Tackling Grand Challenges: Building Knowledge of Social Innovations Through Field Expertise

By: Jennifer Wilson, PhD Student, Graduate School of Social Work

In 2017 I was introduced to Beloved Community Village, Denver’s first tiny home village providing an alternative sheltering solution for those experiencing homelessness. As a PhD student at the Graduate School of Social Work, I had been working at the Center for Housing and Homelessness Research. Our Center was brought on to conduct an evaluation of the village, looking at outcomes for residents as well as the experience of living in the surrounding neighborhood. One evaluation turned into two evaluations, tons of data collected, a few hefty reports, and numerous presentations from 2017 to 2021.

After several years studying the topic, I knew I wanted to write about these communities for my dissertation. But, as is often the case with emerging social innovations, there was limited research on tiny homes as a response to homelessness. Often times, this draws the academic conclusion that “little is known on the subject.” However, this felt inaccurate to me – with so many tiny home villages popping up across the country doing this exact work, surely the field must know something (many things, even). This led me to pursue a two-part dissertation study: 1) engaging experts in the field to identify priority specifications for developing tiny home communities addressing homelessness, and 2) operationalizing a research method for engaging the field in identifying the priority specifications of social innovations in general.

Given limited empirical evidence on tiny homes addressing homelessness, it felt important to gather knowledge directly from the field and share it with others looking to adopt or scale this approach. I wanted to center this work in practice and lived experience, demonstrating that the field can and should play a direct role in defining its own work and best practices. Additionally, rigorous research methods can be time-consuming and inaccessible to the public. So it was important that the research be conducted in a nimble and accessible manner, with a focus on disseminating findings back to the field for immediate use. While my dissertation process, carried out during COVID-19, was not exactly nimble, the field has provided some confirmation of the utility and value of the resulting findings. My hope is to release an open access white paper this spring detailing the study’s results. And given interest expressed by the field itself, I am in the process of organizing a virtual forum this year for tiny home villages addressing homelessness to share knowledge and connect with one another.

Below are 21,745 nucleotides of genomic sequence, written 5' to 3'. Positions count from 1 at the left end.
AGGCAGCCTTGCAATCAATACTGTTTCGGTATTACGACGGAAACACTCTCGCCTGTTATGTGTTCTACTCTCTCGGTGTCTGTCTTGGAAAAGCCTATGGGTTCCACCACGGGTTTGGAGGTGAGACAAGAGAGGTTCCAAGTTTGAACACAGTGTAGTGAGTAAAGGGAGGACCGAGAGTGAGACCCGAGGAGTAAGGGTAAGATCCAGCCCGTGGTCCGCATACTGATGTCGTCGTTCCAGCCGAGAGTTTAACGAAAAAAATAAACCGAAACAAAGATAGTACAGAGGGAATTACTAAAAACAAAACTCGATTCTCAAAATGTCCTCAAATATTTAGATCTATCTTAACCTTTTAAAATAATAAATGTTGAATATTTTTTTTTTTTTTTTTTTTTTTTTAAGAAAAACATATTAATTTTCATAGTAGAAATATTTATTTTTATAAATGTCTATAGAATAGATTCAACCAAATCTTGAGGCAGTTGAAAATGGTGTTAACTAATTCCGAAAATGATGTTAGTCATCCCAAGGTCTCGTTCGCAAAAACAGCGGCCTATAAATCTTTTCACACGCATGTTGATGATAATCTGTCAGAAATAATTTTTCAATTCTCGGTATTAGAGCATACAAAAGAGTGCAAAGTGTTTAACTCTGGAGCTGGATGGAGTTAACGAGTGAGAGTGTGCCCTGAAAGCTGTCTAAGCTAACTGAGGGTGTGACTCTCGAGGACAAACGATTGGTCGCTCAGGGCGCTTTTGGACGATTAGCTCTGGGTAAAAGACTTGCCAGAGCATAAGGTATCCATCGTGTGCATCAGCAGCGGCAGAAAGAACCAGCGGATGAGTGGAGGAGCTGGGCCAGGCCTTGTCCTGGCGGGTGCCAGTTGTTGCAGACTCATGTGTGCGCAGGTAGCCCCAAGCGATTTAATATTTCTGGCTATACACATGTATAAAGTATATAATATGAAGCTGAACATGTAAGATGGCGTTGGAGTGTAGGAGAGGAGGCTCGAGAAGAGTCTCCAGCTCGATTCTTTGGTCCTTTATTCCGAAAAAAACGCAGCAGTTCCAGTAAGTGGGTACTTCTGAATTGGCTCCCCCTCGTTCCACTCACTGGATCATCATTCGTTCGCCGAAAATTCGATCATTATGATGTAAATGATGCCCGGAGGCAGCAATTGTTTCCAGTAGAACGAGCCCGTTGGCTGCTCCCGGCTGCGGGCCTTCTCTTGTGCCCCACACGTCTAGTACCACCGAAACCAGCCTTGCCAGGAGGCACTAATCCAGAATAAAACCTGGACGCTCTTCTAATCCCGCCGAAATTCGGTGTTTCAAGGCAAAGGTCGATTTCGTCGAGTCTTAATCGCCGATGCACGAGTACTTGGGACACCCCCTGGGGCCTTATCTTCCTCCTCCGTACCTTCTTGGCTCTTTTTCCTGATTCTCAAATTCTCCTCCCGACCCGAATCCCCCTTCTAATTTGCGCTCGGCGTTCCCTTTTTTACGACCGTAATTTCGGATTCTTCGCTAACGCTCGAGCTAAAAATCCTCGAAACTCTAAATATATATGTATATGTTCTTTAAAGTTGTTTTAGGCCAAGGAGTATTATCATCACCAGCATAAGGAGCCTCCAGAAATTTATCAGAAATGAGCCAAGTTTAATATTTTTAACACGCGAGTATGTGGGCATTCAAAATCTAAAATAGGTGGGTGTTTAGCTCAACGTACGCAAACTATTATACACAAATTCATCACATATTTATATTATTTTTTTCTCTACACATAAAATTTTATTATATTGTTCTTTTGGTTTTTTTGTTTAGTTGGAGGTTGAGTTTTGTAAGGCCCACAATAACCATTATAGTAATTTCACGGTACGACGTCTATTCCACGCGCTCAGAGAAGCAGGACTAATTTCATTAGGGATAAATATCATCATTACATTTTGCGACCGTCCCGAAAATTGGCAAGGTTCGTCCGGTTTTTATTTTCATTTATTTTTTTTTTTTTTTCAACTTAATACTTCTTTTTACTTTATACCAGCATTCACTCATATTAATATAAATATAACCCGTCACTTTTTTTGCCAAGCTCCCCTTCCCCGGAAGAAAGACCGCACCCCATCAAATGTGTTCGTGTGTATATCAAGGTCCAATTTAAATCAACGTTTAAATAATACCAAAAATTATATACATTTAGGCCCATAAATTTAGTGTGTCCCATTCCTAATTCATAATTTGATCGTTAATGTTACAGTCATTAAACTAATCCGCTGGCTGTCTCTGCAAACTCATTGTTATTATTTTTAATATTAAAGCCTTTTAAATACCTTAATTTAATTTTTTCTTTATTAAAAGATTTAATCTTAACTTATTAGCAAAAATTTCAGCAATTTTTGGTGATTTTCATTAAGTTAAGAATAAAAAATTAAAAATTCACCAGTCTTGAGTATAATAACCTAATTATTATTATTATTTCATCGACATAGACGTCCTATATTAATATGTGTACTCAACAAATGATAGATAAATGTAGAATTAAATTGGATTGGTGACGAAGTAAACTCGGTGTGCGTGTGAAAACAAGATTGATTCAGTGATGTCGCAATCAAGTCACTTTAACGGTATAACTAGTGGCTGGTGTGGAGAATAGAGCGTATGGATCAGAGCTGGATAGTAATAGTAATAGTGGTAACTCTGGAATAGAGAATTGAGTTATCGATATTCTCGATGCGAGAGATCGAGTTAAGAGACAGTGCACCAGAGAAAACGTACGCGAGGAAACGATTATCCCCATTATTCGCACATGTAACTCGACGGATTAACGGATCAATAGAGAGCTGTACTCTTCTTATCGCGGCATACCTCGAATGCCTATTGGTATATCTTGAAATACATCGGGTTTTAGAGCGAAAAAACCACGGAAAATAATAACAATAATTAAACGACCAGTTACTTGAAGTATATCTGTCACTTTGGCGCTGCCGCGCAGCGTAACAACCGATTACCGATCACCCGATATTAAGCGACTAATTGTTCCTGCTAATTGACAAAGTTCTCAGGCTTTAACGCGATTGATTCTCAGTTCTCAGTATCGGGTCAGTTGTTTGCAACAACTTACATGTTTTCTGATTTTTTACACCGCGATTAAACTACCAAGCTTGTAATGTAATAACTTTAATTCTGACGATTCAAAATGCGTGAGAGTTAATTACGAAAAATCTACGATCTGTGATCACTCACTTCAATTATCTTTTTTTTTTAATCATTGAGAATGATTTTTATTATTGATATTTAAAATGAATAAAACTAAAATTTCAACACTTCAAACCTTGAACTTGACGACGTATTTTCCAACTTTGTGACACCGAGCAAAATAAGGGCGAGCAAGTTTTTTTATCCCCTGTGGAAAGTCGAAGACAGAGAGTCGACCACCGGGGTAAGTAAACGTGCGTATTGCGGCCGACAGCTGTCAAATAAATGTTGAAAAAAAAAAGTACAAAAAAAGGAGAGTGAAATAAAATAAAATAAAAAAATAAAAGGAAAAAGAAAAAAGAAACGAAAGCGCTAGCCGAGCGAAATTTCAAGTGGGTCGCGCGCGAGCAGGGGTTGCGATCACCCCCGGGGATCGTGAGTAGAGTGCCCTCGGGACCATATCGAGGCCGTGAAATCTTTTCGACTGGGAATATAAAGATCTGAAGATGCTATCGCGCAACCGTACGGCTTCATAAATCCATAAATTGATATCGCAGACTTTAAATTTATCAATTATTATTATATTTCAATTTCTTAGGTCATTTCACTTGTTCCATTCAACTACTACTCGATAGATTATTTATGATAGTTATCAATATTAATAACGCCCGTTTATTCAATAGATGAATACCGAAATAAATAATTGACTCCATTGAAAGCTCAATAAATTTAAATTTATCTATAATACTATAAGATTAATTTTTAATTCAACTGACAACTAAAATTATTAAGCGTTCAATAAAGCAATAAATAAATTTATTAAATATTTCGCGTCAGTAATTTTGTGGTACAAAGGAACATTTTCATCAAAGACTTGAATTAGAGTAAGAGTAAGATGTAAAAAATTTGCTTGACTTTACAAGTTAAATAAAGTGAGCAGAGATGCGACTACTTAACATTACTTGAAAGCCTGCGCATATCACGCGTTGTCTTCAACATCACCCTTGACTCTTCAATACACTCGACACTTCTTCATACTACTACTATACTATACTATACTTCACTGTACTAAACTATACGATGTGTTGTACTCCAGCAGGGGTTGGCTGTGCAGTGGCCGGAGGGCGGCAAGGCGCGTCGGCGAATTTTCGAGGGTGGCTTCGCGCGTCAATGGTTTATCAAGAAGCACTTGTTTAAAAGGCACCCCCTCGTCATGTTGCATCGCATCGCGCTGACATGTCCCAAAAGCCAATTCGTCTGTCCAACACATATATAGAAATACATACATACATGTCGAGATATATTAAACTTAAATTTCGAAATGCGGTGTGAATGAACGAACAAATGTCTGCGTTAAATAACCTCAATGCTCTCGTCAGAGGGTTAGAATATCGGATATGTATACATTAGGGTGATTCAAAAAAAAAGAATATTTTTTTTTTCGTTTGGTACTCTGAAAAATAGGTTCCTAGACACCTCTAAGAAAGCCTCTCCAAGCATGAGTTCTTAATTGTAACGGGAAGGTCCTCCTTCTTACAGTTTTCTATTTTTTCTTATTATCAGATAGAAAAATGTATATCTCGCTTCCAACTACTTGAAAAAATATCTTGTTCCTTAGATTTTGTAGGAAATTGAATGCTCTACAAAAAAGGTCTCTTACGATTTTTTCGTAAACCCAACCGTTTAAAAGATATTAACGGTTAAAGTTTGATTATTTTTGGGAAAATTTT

A note about COVID-19: The conditions of the pandemic made it especially difficult to request the participation of shelter and housing service providers who were stretched to their limits. In an effort to be responsive to active constraints on the field, one study amendment involved adding a series of targeted questions about how the pandemic was impacting village operations, including shifts in policy and practice. This data was compiled and immediately returned to the field for consideration and application. Furthermore, funding from DU Grand Challenges and the Advancing Community-Engaged (ACE) Student Scholarship Grant made it possible to double the compensation amount issued to study participants, providing a more accurate and equitable valuation of expert time.

Editor’s Note: This work was supported with an ACE Student Scholars Grant, thanks to the generous support of the Arthur Vining Davis Foundations for DU Grand Challenges.

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